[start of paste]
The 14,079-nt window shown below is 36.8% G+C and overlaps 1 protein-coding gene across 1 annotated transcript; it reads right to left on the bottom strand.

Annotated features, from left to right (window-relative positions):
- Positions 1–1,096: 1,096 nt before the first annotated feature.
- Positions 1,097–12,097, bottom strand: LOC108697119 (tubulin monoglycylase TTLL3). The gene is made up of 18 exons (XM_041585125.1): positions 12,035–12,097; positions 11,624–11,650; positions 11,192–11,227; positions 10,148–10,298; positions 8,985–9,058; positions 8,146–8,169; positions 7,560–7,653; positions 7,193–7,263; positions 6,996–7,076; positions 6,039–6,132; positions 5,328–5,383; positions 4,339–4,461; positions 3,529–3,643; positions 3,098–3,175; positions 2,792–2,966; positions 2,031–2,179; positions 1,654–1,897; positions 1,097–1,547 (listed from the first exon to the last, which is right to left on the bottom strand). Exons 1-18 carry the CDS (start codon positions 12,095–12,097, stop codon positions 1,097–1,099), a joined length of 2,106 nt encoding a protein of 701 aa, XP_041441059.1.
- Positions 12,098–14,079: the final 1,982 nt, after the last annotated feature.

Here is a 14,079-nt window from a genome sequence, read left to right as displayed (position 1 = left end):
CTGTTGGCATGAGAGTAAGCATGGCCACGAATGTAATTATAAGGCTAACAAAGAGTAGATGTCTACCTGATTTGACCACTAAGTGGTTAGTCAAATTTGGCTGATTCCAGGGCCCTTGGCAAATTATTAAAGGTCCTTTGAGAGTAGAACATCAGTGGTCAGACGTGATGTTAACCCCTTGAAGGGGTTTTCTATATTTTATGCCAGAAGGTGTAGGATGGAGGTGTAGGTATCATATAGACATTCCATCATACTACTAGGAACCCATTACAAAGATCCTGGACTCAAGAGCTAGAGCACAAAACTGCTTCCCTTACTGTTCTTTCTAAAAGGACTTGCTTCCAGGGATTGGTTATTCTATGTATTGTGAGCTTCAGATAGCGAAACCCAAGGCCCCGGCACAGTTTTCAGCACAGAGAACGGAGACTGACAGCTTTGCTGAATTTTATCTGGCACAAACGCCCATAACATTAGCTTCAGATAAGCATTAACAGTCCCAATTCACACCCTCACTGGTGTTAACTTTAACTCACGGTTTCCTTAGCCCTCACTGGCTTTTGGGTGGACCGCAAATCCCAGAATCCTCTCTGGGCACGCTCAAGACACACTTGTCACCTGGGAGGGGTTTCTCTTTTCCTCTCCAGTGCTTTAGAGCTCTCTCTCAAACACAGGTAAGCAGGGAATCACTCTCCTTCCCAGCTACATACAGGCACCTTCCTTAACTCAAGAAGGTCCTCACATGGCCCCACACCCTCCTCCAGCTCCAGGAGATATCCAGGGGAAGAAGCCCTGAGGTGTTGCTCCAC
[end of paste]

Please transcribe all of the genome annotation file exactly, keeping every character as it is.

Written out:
The 14,079-nt window shown below is 36.8% G+C and overlaps 1 protein-coding gene across 1 annotated transcript; it reads right to left on the bottom strand.

Annotated features, from left to right (window-relative positions):
- Positions 1–1,096: 1,096 nt before the first annotated feature.
- Positions 1,097–12,097, bottom strand: LOC108697119 (tubulin monoglycylase TTLL3). The gene is made up of 18 exons (XM_041585125.1): positions 12,035–12,097; positions 11,624–11,650; positions 11,192–11,227; positions 10,148–10,298; positions 8,985–9,058; positions 8,146–8,169; positions 7,560–7,653; positions 7,193–7,263; positions 6,996–7,076; positions 6,039–6,132; positions 5,328–5,383; positions 4,339–4,461; positions 3,529–3,643; positions 3,098–3,175; positions 2,792–2,966; positions 2,031–2,179; positions 1,654–1,897; positions 1,097–1,547 (listed from the first exon to the last, which is right to left on the bottom strand). Exons 1-18 carry the CDS (start codon positions 12,095–12,097, stop codon positions 1,097–1,099), a joined length of 2,106 nt encoding a protein of 701 aa, XP_041441059.1.
- Positions 12,098–14,079: the final 1,982 nt, after the last annotated feature.

Here is a 14,079-nt window from a genome sequence, read left to right as displayed (position 1 = left end):
CTGTTGGCATGAGAGTAAGCATGGCCACGAATGTAATTATAAGGCTAACAAAGAGTAGATGTCTACCTGATTTGACCACTAAGTGGTTAGTCAAATTTGGCTGATTCCAGGGCCCTTGGCAAATTATTAAAGGTCCTTTGAGAGTAGAACATCAGTGGTCAGACGTGATGTTAACCCCTTGAAGGGGTTTTCTATATTTTATGCCAGAAGGTGTAGGATGGAGGTGTAGGTATCATATAGACATTCCATCATACTACTAGGAACCCATTACAAAGATCCTGGACTCAAGAGCTAGAGCACAAAACTGCTTCCCTTACTGTTCTTTCTAAAAGGACTTGCTTCCAGGGATTGGTTATTCTATGTATTGTGAGCTTCAGATAGCGAAACCCAAGGCCCCGGCACAGTTTTCAGCACAGAGAACGGAGACTGACAGCTTTGCTGAATTTTATCTGGCACAAACGCCCATAACATTAGCTTCAGATAAGCATTAACAGTCCCAATTCACACCCTCACTGGTGTTAACTTTAACTCACGGTTTCCTTAGCCCTCACTGGCTTTTGGGTGGACCGCAAATCCCAGAATCCTCTCTGGGCACGCTCAAGACACACTTGTCACCTGGGAGGGGTTTCTCTTTTCCTCTCCAGTGCTTTAGAGCTCTCTCTCAAACACAGGTAAGCAGGGAATCACTCTCCTTCCCAGCTACATACAGGCACCTTCCTTAACTCAAGAAGGTCCTCACATGGCCCCACACCCTCCTCCAGCTCCAGGAGATATCCAGGGGAAGAAGCCCTGAGGTGTTGCTCCAC